Onboarding and Help

smashingmagazineSome things seem to go into and out of vogue. At the moment onboarding seems to be making a comeback. Onboarding is the inclusion of one or more extra screens to introduce a new user to the app. Smashing magazine has a great discussion and tips on onboarding.

However, my tip is not to go over-board on this. My experience is that most users are impatient and don’t read what’s put in front of them. They try, then question. Hence, also think about how to serve customers when they start to wonder how to do particular things with your app – even if you have already told them in the onboarding. Your support starts with what’s behind a help icon or button.

Android Permission Complications

I previously wrote about the new Android M Permissions scheme and how, while more transparent permissions is good for everyone, they introduce a lot of complications. These complications are yet another example of something that developers usually know a lot about but their product managers and some designers won’t know how to resolve. This leads to lots of trouble agreeing/deciding how screens and messages should look and feel, especially when developers aren’t included in the pre-development stages of a project.

There’s discussion that even top apps might be avoiding the move to targeting Marshmallow so as to avoid the complications. I have one such client project where I did some small changes that involved fixing on M devices but I didn’t have the time budget to go through the new permissions implications with my client. Hence the app stayed targeting Lollipop. I have another client who isn’t interested in M at all until it is seeing a greater uptake on devices. I suspect these scenarios are typical at the moment. However, most apps will one day have to ‘bite the bullet’.

This week’s Android Dev summit, particularly day 1, has some great recommendations on to how to handle the new permissions scheme. However, the real problems are with edge cases that can seriously bazooka your app. The first was an Android Dev summit audience question and involves what happens if the user taps “Don’t ask again” and the user then has to go to App… Settings to fix the problem, The Android team said that if this happens, you have lost the trust of your user and that’s that. However, Manideep Polireddi has some thoughts on how you might recover from this situation. Another edge case is if the user does “Reset app preferences” as explained by the CommonsBlogs.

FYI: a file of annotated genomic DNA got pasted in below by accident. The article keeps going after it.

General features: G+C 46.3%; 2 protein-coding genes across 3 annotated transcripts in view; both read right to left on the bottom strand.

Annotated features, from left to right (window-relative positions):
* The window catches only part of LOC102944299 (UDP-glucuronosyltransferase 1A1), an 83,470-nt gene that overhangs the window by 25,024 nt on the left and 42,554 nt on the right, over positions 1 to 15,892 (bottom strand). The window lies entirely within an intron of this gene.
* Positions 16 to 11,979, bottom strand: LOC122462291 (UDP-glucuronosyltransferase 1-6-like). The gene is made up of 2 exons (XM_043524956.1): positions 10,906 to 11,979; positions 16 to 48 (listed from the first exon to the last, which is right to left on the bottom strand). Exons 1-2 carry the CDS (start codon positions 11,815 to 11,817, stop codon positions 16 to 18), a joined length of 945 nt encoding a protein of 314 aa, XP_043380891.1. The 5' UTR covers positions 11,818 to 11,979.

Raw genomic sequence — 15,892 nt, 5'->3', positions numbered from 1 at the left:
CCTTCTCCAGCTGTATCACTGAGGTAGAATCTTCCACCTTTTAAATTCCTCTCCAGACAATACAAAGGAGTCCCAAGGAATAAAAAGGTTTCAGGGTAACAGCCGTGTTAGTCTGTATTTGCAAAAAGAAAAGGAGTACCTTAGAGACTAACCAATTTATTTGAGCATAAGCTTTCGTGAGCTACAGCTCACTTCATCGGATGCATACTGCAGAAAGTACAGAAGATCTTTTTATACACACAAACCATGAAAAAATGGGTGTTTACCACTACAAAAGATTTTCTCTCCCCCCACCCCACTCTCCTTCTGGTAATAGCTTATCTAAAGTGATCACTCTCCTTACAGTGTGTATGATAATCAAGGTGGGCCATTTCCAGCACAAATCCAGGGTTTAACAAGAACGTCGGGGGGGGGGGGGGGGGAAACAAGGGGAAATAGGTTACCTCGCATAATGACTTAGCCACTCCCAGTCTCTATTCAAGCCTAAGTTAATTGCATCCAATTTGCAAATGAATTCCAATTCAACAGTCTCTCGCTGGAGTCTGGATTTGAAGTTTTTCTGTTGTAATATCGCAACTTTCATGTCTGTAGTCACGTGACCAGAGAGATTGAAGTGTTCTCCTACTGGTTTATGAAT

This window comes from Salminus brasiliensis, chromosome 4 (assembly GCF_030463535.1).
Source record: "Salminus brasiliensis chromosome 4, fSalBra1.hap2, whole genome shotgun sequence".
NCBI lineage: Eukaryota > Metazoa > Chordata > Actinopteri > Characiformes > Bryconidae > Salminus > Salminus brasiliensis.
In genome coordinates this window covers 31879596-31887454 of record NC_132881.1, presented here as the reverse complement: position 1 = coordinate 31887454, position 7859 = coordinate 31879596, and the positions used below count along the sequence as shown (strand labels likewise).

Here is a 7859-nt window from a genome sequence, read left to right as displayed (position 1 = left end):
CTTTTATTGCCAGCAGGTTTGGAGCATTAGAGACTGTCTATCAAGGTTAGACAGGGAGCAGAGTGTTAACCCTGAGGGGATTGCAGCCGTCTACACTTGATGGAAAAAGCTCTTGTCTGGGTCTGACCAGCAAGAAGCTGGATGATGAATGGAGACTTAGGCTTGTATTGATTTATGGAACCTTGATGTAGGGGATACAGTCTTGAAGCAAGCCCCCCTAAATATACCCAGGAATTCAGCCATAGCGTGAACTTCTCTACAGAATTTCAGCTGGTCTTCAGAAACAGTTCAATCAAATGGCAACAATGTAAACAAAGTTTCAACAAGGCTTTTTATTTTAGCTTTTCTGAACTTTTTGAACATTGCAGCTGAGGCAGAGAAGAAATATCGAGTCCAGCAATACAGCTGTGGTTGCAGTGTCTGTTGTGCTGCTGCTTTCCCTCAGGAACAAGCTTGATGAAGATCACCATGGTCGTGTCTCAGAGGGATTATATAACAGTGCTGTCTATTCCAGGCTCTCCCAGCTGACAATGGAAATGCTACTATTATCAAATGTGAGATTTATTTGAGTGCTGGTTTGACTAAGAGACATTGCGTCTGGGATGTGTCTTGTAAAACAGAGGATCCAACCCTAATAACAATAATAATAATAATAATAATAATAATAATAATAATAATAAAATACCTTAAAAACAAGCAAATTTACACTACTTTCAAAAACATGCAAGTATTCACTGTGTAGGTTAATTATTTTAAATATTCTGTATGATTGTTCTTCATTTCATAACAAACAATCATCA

Stepping back, is all this worth it? What is this all about? There’s a very recent article on the Forrester blog where it says…

“Consumers are more willing than ever to walk away from your business if you fail to protect their data and privacy”

Some might say that this is something for older users and that younger millenials have a different attitude to privacy. However, the Forrester research shows this isn’t true…

forresterprivacy Forrester says that privacy concerns are very much alive and are set to be a competitive differentiator in years to come. For apps, this means that those that do it well will be rewarded with better user retention.

App Retention Linked to Contextual Content

mobileworldliveThere’s an article at Mobile World Live (by the GSMA) titled Personalisation Key to App Stickiness. We all know user retention is just, if not more, important as user acquisition so how do we achieve this?

The survey by Localytics found that mobile users will start a new app on average 4.5 times before potentially stop using it.

The key is…

“Personalied app content and marketing messages, tailored to their specific behaviour, location and intentions.”

Hence, it’s crucial we use the first app launches to discover context for displaying the appropriate content in those and future app launches. For example, if the app continues to show ’empty’ states then it’s unlikely to be used again. However, what if the app shows nothing because it’s driven by external events such as location, iBeacons or notifications? It’s important to allow the user to initially populate the data somehow, perhaps via browsing limited content or via injected dummy events. That way, the user will get to see how the app can provide value.